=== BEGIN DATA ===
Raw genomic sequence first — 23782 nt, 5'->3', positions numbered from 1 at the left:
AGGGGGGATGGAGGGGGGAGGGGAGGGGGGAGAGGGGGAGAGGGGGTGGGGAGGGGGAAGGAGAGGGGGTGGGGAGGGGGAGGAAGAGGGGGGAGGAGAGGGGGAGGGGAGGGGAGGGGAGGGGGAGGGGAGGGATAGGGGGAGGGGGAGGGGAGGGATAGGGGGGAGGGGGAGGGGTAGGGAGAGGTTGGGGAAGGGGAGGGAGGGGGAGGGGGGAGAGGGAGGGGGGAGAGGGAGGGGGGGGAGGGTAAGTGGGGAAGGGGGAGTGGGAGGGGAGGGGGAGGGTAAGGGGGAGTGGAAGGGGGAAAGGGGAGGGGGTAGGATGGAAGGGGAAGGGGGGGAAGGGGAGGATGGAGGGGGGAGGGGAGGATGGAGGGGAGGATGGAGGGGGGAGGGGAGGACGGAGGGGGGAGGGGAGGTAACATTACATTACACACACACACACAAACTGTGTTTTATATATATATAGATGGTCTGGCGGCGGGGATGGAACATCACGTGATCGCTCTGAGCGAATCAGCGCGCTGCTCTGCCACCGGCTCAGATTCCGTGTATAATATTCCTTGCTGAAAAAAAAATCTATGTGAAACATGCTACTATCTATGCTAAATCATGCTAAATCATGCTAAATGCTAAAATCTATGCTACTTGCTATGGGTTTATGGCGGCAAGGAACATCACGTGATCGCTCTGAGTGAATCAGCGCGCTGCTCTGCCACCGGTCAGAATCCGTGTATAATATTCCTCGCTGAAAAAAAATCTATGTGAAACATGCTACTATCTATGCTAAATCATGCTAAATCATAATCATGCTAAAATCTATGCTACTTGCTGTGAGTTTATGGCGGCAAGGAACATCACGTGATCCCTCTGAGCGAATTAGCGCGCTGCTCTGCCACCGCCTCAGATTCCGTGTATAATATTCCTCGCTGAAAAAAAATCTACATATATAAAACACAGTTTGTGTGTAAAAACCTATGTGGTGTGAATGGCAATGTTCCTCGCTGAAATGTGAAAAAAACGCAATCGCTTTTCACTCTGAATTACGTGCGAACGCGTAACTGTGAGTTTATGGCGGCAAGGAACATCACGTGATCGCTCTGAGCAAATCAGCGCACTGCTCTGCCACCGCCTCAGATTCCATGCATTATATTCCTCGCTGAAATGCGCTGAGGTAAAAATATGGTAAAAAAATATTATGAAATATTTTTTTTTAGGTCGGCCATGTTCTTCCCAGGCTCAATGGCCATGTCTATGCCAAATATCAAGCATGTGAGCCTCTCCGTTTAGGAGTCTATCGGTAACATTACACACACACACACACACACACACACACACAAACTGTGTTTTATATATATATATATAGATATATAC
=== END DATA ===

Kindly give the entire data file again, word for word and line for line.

Raw genomic sequence first — 23782 nt, 5'->3', positions numbered from 1 at the left:
AGGGGGGATGGAGGGGGGAGGGGAGGGGGGAGAGGGGGAGAGGGGGTGGGGAGGGGGAAGGAGAGGGGGTGGGGAGGGGGAGGAAGAGGGGGGAGGAGAGGGGGAGGGGAGGGGAGGGGAGGGGGAGGGGAGGGATAGGGGGAGGGGGAGGGGAGGGATAGGGGGGAGGGGGAGGGGTAGGGAGAGGTTGGGGAAGGGGAGGGAGGGGGAGGGGGGAGAGGGAGGGGGGAGAGGGAGGGGGGGGAGGGTAAGTGGGGAAGGGGGAGTGGGAGGGGAGGGGGAGGGTAAGGGGGAGTGGAAGGGGGAAAGGGGAGGGGGTAGGATGGAAGGGGAAGGGGGGGAAGGGGAGGATGGAGGGGGGAGGGGAGGATGGAGGGGAGGATGGAGGGGGGAGGGGAGGACGGAGGGGGGAGGGGAGGTAACATTACATTACACACACACACACAAACTGTGTTTTATATATATATAGATGGTCTGGCGGCGGGGATGGAACATCACGTGATCGCTCTGAGCGAATCAGCGCGCTGCTCTGCCACCGGCTCAGATTCCGTGTATAATATTCCTTGCTGAAAAAAAAATCTATGTGAAACATGCTACTATCTATGCTAAATCATGCTAAATCATGCTAAATGCTAAAATCTATGCTACTTGCTATGGGTTTATGGCGGCAAGGAACATCACGTGATCGCTCTGAGTGAATCAGCGCGCTGCTCTGCCACCGGTCAGAATCCGTGTATAATATTCCTCGCTGAAAAAAAATCTATGTGAAACATGCTACTATCTATGCTAAATCATGCTAAATCATAATCATGCTAAAATCTATGCTACTTGCTGTGAGTTTATGGCGGCAAGGAACATCACGTGATCCCTCTGAGCGAATTAGCGCGCTGCTCTGCCACCGCCTCAGATTCCGTGTATAATATTCCTCGCTGAAAAAAAATCTACATATATAAAACACAGTTTGTGTGTAAAAACCTATGTGGTGTGAATGGCAATGTTCCTCGCTGAAATGTGAAAAAAACGCAATCGCTTTTCACTCTGAATTACGTGCGAACGCGTAACTGTGAGTTTATGGCGGCAAGGAACATCACGTGATCGCTCTGAGCAAATCAGCGCACTGCTCTGCCACCGCCTCAGATTCCATGCATTATATTCCTCGCTGAAATGCGCTGAGGTAAAAATATGGTAAAAAAATATTATGAAATATTTTTTTTTAGGTCGGCCATGTTCTTCCCAGGCTCAATGGCCATGTCTATGCCAAATATCAAGCATGTGAGCCTCTCCGTTTAGGAGTCTATCGGTAACATTACACACACACACACACACACACACACACACAAACTGTGTTTTATATATATATATATAGATATATAC